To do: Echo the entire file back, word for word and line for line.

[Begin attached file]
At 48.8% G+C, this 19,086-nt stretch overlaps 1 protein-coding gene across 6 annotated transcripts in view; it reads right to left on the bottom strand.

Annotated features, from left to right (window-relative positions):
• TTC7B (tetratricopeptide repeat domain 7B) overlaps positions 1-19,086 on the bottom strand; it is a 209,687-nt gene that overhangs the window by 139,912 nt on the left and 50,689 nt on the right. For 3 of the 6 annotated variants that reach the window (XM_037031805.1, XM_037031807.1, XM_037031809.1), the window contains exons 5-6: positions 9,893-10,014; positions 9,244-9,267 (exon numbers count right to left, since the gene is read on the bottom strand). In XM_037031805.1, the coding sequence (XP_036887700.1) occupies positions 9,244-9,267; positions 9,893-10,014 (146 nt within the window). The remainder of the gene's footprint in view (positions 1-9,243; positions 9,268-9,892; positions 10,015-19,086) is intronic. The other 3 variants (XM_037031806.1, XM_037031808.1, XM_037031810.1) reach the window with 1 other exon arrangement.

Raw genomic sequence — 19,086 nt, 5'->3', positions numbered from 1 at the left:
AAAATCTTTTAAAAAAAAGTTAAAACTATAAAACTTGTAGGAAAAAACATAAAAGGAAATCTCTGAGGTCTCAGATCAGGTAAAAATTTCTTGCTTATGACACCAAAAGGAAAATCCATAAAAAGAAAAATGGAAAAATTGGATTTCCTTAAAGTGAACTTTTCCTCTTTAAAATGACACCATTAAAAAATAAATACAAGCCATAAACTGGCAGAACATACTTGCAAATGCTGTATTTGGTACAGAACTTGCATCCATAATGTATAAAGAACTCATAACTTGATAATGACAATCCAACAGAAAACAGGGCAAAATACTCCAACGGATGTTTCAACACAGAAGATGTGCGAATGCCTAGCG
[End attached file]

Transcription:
At 48.8% G+C, this 19,086-nt stretch overlaps 1 protein-coding gene across 6 annotated transcripts in view; it reads right to left on the bottom strand.

Annotated features, from left to right (window-relative positions):
• TTC7B (tetratricopeptide repeat domain 7B) overlaps positions 1-19,086 on the bottom strand; it is a 209,687-nt gene that overhangs the window by 139,912 nt on the left and 50,689 nt on the right. For 3 of the 6 annotated variants that reach the window (XM_037031805.1, XM_037031807.1, XM_037031809.1), the window contains exons 5-6: positions 9,893-10,014; positions 9,244-9,267 (exon numbers count right to left, since the gene is read on the bottom strand). In XM_037031805.1, the coding sequence (XP_036887700.1) occupies positions 9,244-9,267; positions 9,893-10,014 (146 nt within the window). The remainder of the gene's footprint in view (positions 1-9,243; positions 9,268-9,892; positions 10,015-19,086) is intronic. The other 3 variants (XM_037031806.1, XM_037031808.1, XM_037031810.1) reach the window with 1 other exon arrangement.

Raw genomic sequence — 19,086 nt, 5'->3', positions numbered from 1 at the left:
AAAATCTTTTAAAAAAAAGTTAAAACTATAAAACTTGTAGGAAAAAACATAAAAGGAAATCTCTGAGGTCTCAGATCAGGTAAAAATTTCTTGCTTATGACACCAAAAGGAAAATCCATAAAAAGAAAAATGGAAAAATTGGATTTCCTTAAAGTGAACTTTTCCTCTTTAAAATGACACCATTAAAAAATAAATACAAGCCATAAACTGGCAGAACATACTTGCAAATGCTGTATTTGGTACAGAACTTGCATCCATAATGTATAAAGAACTCATAACTTGATAATGACAATCCAACAGAAAACAGGGCAAAATACTCCAACGGATGTTTCAACACAGAAGATGTGCGAATGCCTAGCG